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The Paths of Inland Commerce; a chronicle of trail, road, and waterway   By: (1873-1933)

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Archer Butler Hulbert’s The Paths of Inland Commerce: A Chronicle of Trail, Road, and Waterway takes readers on a captivating journey through the history of transportation in America. Spanning from the early colonial times to the late 19th century, this detailed exploration sheds light on the development of trails, roads, and waterways, which played a crucial role in shaping the nation’s economic growth.

One of the book’s greatest strengths lies in Hulbert’s ability to seamlessly weave together historical facts with captivating narratives. His writing style effortlessly transports readers back in time, allowing them to witness firsthand the challenges faced by early pioneers and merchants who were driven by the ambition to connect different regions and foster commerce. Through vivid descriptions, Hulbert vividly portrays the perseverance and ingenuity required to overcome geographical obstacles and build vital transportation routes.

Furthermore, Hulbert’s deep knowledge of the subject matter is evident throughout the book. He leaves no stone unturned, meticulously covering each significant development in inland transportation. From the early Native American trails to the construction of canals and railroads, the author provides a comprehensive overview of the various methods employed by settlers to transport goods and expand trade. The meticulous research is apparent in the abundance of historical accounts, primary sources, and detailed firsthand anecdotes that pepper the text.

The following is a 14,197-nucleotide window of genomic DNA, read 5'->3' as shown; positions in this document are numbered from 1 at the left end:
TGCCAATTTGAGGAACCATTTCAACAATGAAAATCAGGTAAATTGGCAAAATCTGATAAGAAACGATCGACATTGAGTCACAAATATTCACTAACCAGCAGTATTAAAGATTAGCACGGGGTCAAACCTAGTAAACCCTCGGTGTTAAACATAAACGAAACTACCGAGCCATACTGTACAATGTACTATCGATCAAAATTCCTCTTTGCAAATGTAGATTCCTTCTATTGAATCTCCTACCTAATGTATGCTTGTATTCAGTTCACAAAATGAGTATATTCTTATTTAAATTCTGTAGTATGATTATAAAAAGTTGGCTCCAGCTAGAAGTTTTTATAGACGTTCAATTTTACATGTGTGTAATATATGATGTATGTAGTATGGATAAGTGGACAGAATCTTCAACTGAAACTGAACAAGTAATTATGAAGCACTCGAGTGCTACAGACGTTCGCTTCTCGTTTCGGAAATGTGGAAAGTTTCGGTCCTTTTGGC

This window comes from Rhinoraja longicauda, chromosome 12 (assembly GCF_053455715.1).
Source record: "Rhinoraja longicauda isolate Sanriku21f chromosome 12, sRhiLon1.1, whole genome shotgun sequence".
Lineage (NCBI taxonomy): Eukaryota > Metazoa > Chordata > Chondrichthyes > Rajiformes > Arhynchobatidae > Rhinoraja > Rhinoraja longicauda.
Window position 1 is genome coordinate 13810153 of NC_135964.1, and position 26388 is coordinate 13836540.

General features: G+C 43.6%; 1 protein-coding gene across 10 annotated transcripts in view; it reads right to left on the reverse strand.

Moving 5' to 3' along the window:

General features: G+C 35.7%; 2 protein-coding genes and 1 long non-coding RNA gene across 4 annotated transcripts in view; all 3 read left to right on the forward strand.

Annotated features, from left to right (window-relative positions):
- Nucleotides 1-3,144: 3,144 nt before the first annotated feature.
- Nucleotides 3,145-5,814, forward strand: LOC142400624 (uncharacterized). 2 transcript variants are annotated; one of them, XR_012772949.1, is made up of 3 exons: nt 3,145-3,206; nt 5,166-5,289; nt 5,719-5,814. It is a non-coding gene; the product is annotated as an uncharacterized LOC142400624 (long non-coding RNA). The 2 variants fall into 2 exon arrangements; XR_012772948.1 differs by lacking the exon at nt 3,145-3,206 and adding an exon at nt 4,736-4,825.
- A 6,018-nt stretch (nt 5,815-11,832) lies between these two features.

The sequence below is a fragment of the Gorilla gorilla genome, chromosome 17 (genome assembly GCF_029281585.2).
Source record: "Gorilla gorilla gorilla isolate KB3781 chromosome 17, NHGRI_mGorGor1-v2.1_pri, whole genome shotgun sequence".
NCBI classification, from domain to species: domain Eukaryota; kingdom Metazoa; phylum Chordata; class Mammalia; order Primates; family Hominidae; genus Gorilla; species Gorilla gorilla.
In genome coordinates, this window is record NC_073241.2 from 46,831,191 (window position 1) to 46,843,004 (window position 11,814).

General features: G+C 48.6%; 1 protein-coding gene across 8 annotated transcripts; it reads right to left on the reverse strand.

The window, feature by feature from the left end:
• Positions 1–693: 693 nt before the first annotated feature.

Hulbert’s exploration of the socioeconomic impacts of these transportation advancements is also a standout feature of the book. He skillfully illustrates how the success or failure of trade routes greatly influenced the growth and ultimate fate of cities and towns. The rise and fall of important trading posts and the impact of new transportation modes on industries such as agriculture and manufacturing are thoughtfully analyzed. In doing so, Hulbert highlights the interconnectedness between transportation, commerce, and the overall development of the nation.

One potential drawback of The Paths of Inland Commerce is its sheer volume of information. At times, the wealth of historical facts and figures may overwhelm readers who are unfamiliar with the topic. However, Hulbert’s accessible writing style and ability to draw the reader into captivating stories ultimately compensates for this potential challenge.

In conclusion, Archer Butler Hulbert’s The Paths of Inland Commerce is a comprehensive and engaging exploration of America’s transportation history. Hulbert’s meticulous research, combined with his captivating storytelling and insightful analysis, make this book an invaluable resource for anyone interested in understanding the pivotal role transportation played in shaping the country. Whether you are a history buff or simply curious about the origins of America’s transportation network, The Paths of Inland Commerce is a must-read.

First Page:



By Archer B. Hulbert


If the great American novel is ever written, I hazard the guess that its plot will be woven around the theme of American transportation, for that has been the vital factor in the national development of the United States. Every problem in the building of the Republic has been, in the last analysis, a problem in transportation. The author of such a novel will find a rich fund of material in the perpetual rivalries of pack horseman and wagoner, of riverman and canal boatman, of steamboat promoter and railway capitalist. He will find at every point the old jostling and challenging; the new pack horsemen demolishing wagons in the early days of the Alleghany traffic; wagoners deriding Clinton's Ditch; angry boatmen anxious to ram the paddle wheels of Fulton's Clermont, which threatened their monopoly. Such opposition has always been an incident of progress; and even in this new country, receptive as it was to new ideas, the Washingtons, the Fitches, the Fultons, the Coopers, and the Whitneys, who saw visions and dreamed dreams, all had to face scepticism and hostility from those whom they would serve.

A. B. H.

Worcester, Mass., June, 1919.


I. THE MAN WHO CAUGHT THE VISION II... Continue reading book >>

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